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The sacred and the profane

Allowing a “Rave in the Nave” in Canterbury Cathedral was a regrettable error of judgement

Sounding Board

This article is taken from the April 2024 issue of The Critic. To get the full magazine why not subscribe? Right now we’re offering five issues for just £10.

At 9.20pm they walked across the street to the newly-opened Westminster Abbey Cabaret. It was a night almost without clouds, moonless and starry; but of this depressing fact Lenina and Henry were fortunately unaware. The electric sky-signs effectively shut off the outer darkness. “CALVIN STOPES AND HIS SIXTEEN SEXOPHONISTS,” from the façade of the new Abbey the giant letters invitingly glared. “LONDON’S FINEST SCENT AND COLOUR ORGAN. ALL THE LATEST SYNTHETIC MUSIC.”

They entered. The Sixteen Sexophonists were playing an old favourite: “There Ain’t No Bottle in All the World Like That Dear Little Bottle of Mine.” Four hundred couples were five-stepping round the polished floor. Lenina and Henry were soon the four hundred and first.

Don’t worry, Westminster Abbey hasn’t fallen. This comes from Aldous Huxley’s Brave New World, where Christianity lies humiliated; its cathedrals and abbeys turned into giant dancehalls, led by a resident of Lambeth Palace called the Arch-Community-Songster of Canterbury. The scene is set in 2540 AD (or 632 After Ford).

Huxley was far too optimistic. We didn’t need to wait 632 years from the creation of the Model T for this scene to come to pass. A mere 116 years later finds the Arch-Community-Songster’s own cathedral in Canterbury opened up in 2024 for a series of silent discos trading under the name “Rave in the Nave”.

In some ways, Huxley was hopelessly optimistic. Where the Sixteen Sexophonists warbled about a “dear little bottle of mine”, the Rave in the Nave saw revellers tunelessly chanting the lyrics, “I’m Horny; Horny, Horny, Horny”.

Why do some recoil from the sight of hundreds jiving in the nave while others cannot understand these “pearl- clutchers”?

Footage emerged, tweeted out by the Cathedral club night DJ — triggering outrage. This in turn triggered outrage against the outraged. Many senior figures in the church, bishops included, rallied around a Dean and Chapter engulfed in the storm.

Why do some recoil from the sight of hundreds of people jiving away in the nave of a cathedral whilst others simply cannot understand those they christen “pearl-clutchers”? It seems as though the defence falls into two parts. The first basically says, “Yes, it’s not our taste but” and then scrabbles for an excuse: either that it’s good for mission or essential to bring in funds to keep the roof on. The second actually thinks the event was good and challenges the opponents to explain why “I’m Horny; Horny, Horny, Horny” isn’t appropriate for a cathedral.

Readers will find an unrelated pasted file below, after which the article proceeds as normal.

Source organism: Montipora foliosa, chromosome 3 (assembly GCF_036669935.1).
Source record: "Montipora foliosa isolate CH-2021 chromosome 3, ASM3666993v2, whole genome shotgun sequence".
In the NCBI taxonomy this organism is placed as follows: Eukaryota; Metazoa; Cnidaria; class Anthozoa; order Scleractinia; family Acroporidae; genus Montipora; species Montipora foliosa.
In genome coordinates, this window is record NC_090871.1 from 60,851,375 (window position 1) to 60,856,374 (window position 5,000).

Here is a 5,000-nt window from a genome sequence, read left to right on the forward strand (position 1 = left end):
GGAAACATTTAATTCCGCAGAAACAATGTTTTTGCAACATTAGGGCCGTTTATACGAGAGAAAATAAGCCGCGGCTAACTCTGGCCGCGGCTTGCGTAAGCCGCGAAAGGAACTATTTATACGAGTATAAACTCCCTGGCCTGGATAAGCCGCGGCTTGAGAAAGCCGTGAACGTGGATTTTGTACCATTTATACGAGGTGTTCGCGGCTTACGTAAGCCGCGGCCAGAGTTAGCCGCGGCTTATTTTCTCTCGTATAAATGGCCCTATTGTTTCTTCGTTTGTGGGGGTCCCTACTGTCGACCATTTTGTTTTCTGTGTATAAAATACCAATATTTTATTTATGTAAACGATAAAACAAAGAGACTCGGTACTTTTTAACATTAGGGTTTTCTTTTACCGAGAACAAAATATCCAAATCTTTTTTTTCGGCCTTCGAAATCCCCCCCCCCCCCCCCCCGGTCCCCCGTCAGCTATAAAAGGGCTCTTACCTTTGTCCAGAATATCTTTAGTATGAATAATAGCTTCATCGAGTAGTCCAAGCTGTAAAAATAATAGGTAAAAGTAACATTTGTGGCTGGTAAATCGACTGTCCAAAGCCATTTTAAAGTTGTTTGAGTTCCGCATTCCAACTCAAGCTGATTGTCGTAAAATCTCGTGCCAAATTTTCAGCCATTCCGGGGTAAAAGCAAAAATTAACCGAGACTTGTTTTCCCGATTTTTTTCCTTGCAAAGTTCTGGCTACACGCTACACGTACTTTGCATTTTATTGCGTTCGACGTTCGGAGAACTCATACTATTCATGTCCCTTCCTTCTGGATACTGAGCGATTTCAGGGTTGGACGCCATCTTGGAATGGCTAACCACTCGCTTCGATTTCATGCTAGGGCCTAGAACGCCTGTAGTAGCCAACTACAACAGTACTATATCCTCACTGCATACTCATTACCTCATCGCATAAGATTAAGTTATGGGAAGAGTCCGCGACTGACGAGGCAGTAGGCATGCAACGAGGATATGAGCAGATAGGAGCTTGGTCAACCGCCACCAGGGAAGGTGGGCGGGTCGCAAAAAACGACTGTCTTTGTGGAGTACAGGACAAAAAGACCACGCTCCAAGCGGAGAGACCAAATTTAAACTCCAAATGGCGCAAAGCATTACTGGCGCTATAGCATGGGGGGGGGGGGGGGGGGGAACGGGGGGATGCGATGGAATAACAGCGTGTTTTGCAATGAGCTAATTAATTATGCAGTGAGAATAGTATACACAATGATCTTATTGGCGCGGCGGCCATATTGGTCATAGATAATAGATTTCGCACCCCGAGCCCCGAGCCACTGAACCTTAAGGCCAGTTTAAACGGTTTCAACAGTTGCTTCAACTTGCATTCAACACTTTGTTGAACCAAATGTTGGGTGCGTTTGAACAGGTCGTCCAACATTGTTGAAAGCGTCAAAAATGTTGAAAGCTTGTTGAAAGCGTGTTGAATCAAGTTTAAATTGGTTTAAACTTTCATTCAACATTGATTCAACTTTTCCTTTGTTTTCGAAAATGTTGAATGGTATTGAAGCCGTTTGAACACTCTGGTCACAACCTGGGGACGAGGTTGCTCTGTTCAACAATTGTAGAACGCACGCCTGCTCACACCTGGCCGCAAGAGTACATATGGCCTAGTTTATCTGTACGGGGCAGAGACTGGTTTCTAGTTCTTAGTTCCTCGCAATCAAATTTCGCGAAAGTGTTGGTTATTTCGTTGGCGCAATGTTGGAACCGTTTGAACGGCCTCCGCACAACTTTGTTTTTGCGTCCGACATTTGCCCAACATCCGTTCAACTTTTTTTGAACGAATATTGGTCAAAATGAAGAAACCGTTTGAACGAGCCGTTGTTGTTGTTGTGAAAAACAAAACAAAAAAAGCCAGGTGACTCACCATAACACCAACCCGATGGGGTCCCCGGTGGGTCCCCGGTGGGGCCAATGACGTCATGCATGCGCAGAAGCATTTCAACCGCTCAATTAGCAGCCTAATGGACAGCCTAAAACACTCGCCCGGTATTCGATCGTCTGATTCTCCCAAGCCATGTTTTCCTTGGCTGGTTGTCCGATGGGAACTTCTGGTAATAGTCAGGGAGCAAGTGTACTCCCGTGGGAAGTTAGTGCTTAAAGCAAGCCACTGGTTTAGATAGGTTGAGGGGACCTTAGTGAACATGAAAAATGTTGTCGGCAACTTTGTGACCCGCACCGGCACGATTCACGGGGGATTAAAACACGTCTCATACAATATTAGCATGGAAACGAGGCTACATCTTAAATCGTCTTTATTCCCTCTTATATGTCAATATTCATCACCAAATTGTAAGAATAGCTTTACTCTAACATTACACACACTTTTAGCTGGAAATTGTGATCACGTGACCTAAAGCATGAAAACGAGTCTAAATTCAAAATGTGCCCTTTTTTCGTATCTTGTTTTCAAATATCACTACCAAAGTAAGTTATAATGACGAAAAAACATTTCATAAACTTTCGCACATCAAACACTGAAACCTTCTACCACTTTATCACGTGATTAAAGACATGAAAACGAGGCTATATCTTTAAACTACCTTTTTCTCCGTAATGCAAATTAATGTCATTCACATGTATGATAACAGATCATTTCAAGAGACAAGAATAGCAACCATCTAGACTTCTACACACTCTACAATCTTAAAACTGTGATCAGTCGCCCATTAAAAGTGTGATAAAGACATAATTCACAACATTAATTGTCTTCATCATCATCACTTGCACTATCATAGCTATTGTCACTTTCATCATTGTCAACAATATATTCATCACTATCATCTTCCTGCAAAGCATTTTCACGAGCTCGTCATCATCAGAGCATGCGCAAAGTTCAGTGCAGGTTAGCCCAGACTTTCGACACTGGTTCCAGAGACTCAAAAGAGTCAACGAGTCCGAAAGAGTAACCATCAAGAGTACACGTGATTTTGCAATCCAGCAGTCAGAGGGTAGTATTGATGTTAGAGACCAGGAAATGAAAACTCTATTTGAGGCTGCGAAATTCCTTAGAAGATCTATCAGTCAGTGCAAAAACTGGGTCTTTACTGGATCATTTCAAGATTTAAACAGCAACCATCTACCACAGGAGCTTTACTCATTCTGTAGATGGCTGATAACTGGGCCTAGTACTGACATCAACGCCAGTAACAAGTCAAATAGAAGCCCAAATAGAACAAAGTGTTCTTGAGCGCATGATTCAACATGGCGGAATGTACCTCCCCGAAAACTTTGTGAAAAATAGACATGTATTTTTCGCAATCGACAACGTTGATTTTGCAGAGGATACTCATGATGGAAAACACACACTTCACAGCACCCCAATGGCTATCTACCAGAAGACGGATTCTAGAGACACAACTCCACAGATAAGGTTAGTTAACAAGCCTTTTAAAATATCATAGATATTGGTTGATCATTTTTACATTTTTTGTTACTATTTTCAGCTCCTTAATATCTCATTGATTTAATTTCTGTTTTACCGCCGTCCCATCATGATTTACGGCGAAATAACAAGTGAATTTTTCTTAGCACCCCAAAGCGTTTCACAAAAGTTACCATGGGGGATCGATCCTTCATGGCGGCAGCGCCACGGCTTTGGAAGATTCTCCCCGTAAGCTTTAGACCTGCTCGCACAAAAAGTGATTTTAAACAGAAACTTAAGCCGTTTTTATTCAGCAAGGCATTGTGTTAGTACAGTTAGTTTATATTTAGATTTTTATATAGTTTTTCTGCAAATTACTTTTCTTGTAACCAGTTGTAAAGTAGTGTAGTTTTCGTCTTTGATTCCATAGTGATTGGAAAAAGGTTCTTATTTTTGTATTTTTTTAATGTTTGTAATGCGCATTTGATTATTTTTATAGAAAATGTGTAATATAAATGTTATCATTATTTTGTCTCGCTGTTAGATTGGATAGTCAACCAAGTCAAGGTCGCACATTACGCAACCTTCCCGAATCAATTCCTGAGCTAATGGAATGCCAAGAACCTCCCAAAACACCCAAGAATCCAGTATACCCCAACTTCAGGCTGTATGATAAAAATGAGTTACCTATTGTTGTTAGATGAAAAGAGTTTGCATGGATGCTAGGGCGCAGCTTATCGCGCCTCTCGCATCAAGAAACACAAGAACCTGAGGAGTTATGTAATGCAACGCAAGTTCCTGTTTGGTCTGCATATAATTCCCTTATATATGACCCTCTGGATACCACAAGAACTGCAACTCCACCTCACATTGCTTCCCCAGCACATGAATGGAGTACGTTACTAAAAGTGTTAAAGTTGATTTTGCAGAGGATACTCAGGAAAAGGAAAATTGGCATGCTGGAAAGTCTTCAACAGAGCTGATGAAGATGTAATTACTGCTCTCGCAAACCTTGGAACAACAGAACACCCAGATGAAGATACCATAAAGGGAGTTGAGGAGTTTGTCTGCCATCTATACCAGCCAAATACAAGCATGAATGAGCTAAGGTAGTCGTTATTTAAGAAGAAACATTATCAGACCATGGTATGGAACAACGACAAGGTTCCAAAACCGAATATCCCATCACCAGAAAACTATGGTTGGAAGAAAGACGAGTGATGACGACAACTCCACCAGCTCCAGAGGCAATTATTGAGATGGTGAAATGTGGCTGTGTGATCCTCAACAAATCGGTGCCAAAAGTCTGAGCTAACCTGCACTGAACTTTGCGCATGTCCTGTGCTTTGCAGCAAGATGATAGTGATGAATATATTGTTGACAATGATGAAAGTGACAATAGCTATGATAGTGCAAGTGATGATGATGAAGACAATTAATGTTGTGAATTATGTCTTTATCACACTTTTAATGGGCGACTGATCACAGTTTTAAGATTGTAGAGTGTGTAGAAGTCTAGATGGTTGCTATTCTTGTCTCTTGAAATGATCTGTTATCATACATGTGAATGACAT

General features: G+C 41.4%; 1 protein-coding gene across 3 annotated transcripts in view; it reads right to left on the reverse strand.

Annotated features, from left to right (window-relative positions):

The first point I’ve got some sympathy for; I just think they’ve made the wrong call. All of us who have ancient buildings to look after have to make compromises, often in our case allowing film companies to rent the church.

You have to make a judgement call as to whether the money offered is worth closing the church for a number of days, and what the script will involve. In recent years we said yes to being a street market in Lahore (it’s quite amazing what they can do), but no to being a prison in which a future Empress of France would get raped. At some point everyone will get the judgement wrong; hindsight is wonderful.

But we also have to be honest. When we use these transcendent buildings (in which the gap between heaven and earth is at its thinnest) for things that point elsewhere, it’s a fool’s hope that people will see the invitation to worship God and not the signpost saying “look elsewhere”.

Which brings us to the other argument: the idea that there is no compromise here, that this is a positively good use of the space. For this argument I have no sympathy. It comes, I regret, from that blind spot amongst the Left-leaning WEIRDs — the Western, Educated, Industrialised, Rich, Democratic folk whose moral compass differs both in nature and substance from their fellow humans at home and abroad.

Jonathan Haidt, in his excellent study on politics and ethics called The Righteous Mind shows how the WEIRD elite cannot see this as sacrilege because their moral code doesn’t provide for that reading of events. Which is fine were the Dean and Chapter looking after their own home. But many do see a cathedral as sacred. It simply isn’t a situation where everyone can live and let live, because what happens in the presence of the Sacrament, and often a place of martyrdom, where people will be coming in to pray, matters to us, even when we’re not there.

Normally our WEIRD brethren have at the core of their moral code a hatred of any abuse of power by those in positions of privilege. May I suggest to them that they have the privilege of protecting places of enormous sanctity to people without very much power — those less likely to be educated, or rich, or (for that matter) Western.

Even if they can’t see why these places are sacred, perhaps they could see themselves as looking after them for those who do, and to check their privilege (as they would say) when they consider allowing those places to be disrespected in the eyes of millions beyond their cloisters. That way, all of our moral codes might be satisfied.

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